FDA approves Sodium Zirconium Cyclosilicate for Hyperkalemia

In May, 2018, FDA approved Sodium Zirconium Cyclosilicate (ZS-9) for treatment of hyperkalemia. This is available as Lokelma in USA, manufactured by AstraZeneca.
This is the third drug in the category of Gastrointestinal cation exchangers for treatment of hyperkalemia. Earlier two drugs are sodium polystyrene sulfonate(Kayexalate, approved in 1958) and patiromer(Approved in 2015).

Its efficacy in patients with markedly elevated potassium (>6.5) or in patients undergoing dialysis has not been studied, but they can be used as adjuvant after rapidly correcting with other agents.


Mechanism of Action

ZS-9 is a highly selective cation exchanger that entraps potassium in the intestinal tract in exchange for sodium and hydrogen.  In vitro, it traps about 10 times as much potassium as Kayexalate does. It is insoluble and remains in the intestine during transit.

Serum potassium levels within an hour and restoring normal levels after about 2 hours in most patients.



The four efficacy studies reviewed (ZS-002, ZS-003, ZS-004 and ZS-005) and showed  effectiveness in lowering serum potassium in patients with hyperkalemia.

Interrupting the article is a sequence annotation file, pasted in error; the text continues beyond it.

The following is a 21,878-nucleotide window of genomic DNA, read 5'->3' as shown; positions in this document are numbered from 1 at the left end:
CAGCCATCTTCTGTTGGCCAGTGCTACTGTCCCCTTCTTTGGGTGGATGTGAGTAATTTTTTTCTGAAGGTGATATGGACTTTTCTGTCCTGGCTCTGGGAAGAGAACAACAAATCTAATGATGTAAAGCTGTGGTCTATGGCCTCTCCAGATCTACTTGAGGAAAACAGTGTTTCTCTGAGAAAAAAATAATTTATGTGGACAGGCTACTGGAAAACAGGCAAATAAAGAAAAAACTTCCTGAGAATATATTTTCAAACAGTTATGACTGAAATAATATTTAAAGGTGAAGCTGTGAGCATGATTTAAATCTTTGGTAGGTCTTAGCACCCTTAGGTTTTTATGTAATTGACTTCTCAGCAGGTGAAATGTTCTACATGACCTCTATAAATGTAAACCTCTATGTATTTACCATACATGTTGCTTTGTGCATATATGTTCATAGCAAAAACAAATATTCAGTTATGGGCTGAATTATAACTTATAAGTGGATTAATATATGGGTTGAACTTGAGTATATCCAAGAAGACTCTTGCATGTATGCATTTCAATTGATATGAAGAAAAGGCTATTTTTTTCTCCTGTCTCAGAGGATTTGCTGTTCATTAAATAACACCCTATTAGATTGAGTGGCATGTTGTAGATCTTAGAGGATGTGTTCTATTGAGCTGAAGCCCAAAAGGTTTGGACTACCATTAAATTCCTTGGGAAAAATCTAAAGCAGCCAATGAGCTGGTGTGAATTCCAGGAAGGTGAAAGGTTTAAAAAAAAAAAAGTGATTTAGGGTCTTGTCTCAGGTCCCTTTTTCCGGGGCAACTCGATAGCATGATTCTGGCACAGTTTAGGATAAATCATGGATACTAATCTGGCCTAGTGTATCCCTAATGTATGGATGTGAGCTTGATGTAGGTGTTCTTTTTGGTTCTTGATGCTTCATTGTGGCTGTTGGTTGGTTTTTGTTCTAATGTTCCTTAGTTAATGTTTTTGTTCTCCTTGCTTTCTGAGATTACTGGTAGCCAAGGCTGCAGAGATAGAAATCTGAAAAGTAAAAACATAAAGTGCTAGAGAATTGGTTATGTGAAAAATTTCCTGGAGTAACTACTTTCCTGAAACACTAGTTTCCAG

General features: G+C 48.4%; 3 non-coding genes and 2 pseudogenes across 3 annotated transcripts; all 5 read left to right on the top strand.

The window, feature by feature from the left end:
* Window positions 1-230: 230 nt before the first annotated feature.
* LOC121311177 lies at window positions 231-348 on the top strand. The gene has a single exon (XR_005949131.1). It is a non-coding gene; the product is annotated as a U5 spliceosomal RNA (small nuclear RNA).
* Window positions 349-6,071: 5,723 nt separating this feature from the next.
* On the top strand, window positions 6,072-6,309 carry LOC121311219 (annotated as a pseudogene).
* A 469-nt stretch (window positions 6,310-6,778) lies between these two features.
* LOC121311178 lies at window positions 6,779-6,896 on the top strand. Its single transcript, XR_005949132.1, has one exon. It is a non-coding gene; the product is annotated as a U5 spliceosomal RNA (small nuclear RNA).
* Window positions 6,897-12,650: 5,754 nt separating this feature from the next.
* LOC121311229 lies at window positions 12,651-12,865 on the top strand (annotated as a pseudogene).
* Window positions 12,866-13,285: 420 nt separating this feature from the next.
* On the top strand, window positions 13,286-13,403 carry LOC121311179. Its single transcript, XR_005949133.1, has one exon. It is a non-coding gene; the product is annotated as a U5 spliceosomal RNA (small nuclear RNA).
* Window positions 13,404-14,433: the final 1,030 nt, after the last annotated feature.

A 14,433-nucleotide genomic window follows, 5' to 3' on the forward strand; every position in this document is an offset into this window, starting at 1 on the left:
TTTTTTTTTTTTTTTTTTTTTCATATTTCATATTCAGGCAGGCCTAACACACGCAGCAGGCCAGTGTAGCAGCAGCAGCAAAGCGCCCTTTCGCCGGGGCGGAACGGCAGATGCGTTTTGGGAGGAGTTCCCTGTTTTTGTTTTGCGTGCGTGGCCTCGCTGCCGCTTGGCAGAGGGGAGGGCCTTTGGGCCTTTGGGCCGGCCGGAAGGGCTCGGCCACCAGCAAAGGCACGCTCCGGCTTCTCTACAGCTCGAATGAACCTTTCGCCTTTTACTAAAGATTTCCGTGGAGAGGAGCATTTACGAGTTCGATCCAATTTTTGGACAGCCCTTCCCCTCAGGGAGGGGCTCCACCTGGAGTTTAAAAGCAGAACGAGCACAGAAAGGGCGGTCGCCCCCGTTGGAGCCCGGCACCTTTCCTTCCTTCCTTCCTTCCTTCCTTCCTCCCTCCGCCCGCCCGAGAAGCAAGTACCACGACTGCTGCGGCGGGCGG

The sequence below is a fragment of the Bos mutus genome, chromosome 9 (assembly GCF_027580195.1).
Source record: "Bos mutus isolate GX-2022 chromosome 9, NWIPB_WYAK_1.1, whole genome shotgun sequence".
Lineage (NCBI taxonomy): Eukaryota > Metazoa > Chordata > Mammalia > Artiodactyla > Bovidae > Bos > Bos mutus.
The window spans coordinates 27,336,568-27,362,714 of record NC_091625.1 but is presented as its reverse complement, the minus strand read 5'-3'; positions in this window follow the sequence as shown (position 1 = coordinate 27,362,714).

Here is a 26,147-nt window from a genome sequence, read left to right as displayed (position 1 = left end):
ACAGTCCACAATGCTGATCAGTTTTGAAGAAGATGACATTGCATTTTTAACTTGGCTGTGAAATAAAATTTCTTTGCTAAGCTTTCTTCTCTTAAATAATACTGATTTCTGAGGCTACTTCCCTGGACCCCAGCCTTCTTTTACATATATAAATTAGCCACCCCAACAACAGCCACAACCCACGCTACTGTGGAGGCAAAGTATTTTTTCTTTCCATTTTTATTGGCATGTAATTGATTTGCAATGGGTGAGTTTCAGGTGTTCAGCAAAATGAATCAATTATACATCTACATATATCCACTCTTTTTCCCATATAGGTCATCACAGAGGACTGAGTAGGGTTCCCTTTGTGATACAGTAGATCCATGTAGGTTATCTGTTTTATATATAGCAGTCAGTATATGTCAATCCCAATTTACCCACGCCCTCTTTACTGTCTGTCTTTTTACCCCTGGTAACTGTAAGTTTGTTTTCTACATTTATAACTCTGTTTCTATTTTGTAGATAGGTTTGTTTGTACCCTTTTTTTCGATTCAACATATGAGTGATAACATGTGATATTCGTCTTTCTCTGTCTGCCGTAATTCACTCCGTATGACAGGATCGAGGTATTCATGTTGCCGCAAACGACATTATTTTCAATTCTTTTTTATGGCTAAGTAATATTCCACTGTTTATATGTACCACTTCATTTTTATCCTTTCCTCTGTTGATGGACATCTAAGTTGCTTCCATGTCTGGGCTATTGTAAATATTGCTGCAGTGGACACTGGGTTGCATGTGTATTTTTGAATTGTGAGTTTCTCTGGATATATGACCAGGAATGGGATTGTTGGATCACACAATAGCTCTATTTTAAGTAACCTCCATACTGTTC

Patients with serum potassium levels greater than 6.5 mmol per liter or electrocardiographic changes, hospitalized patients, and patients undergoing dialysis.



Most common side effect was edema and hypokalemia.



10 gm three times a day up to 48 hrs and then 5 gm daily but can increase up to 15 gm daily.



Kayexalate, which was developed in the mid-20th century, requires administration with water, most often with sorbitol added. The preparation, which is taken by mouth, has a noxious taste and may cause diarrhea. When administered as an enema, it is also unpleasant. On rare occasions, necrosis of the colon may occur with its administration(Black box warning by FDA).



Patiromer, was approved in 2015, is a dry powder, primarily a spherical bead that is not absorbed and that binds potassium when mixed in small amounts of water. However, it does so mainly in the colon; it does not appear to bind potassium in the small intestine. It exchanges potassium for calcium. The most common adverse events reported are constipation (in 11% of the patients), and hypokalemia ( in 3% of the patients).

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